At issue in the case of Altria v. Good is the question of whether state consumer-fraud laws may be used to sue cigarette companies for labeling certain brands “light,” “mild,” or “low” in tar and nicotine when such brands cause addiction and health problems at the same rates as regular cigarettes. Tobacco companies including Phillip Morris and R.J. Reynolds Tobacco Co. argue that the Federal Cigarette Labeling and Advertising Act effectively preempts any and all state laws which conflict with it.
Because the Federal Trade Commission (FTC) has allowed tobacco companies to label some cigarettes “light,” the companies contend, states’ laws have no jurisdiction over the issue.
Altria involves 1960s legislation requiring warning labels on cigarette packages. In 1992, the high court held in Cipollone v. Liggett Group that tobacco companies could be sued for injuring consumers by making false and fraudulent statements. Precisely such statements are at issue in Altria: The companies marketed "light" cigarettes as having "lowered tar and nicotine" when they knew neither was true. But the court decided to hear their plea for immunity though pre-emption. –Arthur H. Bryant, The National Law Journal.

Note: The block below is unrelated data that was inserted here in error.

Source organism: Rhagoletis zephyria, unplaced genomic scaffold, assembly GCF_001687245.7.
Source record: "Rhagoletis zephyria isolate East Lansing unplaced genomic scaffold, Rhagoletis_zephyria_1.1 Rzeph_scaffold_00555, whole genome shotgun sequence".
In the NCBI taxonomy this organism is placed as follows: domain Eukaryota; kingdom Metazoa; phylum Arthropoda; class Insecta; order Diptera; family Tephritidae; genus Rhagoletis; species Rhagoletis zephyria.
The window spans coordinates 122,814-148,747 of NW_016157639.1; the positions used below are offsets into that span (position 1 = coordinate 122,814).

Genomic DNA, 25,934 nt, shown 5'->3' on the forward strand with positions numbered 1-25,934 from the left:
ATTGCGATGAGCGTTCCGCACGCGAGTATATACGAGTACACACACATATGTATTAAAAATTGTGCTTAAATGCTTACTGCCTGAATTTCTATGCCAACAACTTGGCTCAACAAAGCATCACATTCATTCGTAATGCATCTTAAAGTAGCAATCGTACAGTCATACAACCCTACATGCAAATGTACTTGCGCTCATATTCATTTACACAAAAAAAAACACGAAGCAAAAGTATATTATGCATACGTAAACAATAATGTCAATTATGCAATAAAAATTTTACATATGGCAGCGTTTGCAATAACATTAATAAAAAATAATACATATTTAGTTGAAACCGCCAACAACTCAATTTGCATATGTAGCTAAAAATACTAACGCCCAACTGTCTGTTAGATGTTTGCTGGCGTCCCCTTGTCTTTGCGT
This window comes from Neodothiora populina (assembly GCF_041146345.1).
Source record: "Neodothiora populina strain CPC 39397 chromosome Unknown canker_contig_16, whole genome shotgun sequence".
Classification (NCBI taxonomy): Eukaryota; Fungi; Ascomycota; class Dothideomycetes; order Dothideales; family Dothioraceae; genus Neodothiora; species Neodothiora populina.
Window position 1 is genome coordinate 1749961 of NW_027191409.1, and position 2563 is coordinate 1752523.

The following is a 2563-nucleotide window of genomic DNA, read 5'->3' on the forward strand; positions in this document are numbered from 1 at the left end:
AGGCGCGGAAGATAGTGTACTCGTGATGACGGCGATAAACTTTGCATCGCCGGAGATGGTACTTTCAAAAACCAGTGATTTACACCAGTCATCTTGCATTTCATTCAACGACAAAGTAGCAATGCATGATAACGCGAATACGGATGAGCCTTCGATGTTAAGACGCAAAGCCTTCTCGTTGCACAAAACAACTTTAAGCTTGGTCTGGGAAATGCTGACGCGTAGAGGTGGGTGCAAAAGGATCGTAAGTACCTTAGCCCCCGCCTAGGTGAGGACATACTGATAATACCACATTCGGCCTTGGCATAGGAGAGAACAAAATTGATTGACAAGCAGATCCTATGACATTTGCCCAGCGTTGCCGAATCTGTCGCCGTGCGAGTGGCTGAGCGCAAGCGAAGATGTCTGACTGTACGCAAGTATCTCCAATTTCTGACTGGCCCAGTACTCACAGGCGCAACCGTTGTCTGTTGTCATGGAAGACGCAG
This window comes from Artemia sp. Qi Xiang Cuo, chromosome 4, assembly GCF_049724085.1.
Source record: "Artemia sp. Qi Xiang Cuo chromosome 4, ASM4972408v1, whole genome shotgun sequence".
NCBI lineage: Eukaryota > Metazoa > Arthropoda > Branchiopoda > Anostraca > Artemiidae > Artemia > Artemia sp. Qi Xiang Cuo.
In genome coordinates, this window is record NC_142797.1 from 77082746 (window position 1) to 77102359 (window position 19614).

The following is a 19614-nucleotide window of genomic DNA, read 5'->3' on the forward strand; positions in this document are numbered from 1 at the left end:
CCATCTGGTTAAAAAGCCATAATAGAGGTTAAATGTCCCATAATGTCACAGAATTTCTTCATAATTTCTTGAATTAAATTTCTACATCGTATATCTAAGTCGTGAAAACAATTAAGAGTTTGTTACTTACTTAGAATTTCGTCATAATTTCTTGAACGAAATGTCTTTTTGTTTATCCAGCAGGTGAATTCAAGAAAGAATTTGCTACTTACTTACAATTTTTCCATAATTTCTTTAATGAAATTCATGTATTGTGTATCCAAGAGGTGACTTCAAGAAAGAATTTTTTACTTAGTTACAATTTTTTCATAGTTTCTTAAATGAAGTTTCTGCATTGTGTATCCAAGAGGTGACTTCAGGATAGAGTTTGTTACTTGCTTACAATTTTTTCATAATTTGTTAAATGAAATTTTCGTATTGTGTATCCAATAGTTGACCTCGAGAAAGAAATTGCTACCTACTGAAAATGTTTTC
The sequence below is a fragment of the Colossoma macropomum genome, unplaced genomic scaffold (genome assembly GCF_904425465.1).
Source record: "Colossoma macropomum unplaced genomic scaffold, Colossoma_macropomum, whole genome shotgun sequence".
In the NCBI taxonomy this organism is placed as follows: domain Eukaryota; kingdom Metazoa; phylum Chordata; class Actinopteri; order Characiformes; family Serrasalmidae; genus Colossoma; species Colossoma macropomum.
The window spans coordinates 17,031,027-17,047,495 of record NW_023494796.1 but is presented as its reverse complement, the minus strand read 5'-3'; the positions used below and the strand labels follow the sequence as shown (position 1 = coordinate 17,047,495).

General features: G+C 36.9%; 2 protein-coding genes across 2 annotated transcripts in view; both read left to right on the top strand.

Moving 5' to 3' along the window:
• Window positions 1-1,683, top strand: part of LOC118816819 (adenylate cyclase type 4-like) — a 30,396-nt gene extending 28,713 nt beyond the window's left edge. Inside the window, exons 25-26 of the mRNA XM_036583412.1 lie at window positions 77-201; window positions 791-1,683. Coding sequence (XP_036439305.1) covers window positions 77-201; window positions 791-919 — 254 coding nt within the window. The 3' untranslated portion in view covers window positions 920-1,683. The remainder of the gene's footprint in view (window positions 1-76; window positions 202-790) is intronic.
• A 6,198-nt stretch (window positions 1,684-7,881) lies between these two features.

In August 2006, district judge Judith Kessler concluded a nine month trial by ruling that in their marketing of light cigarettes, cigarette makers violated US racketeering laws by deliberately misleading consumers about the risks of smoking. Her 1,653-page decision ordered the companies to stop labeling their products “light” or “low” in tar and nicotine, and to issue public “corrective statements” about the addictiveness and adverse health effects of smoking.
This week, attorneys for the cigarette companies urged a federal appeals court to overturn Kessler’s ruling. They have planted doubt among the judges as to whether US racketeering laws (originally designed to fight mob-style organized crime) apply to the actions of big tobacco. In order for the companies to be convicted of fraud under these laws, there must be evidence of an ongoing group conspiracy to deceive the public about the dangers of their tobacco products.
The question of federal preemption, however, remains paramount, and a win for the tobacco companies will ultimately mean an end to state-initiated consumer claims against their products–a frightening prospect for the future of American consumer rights.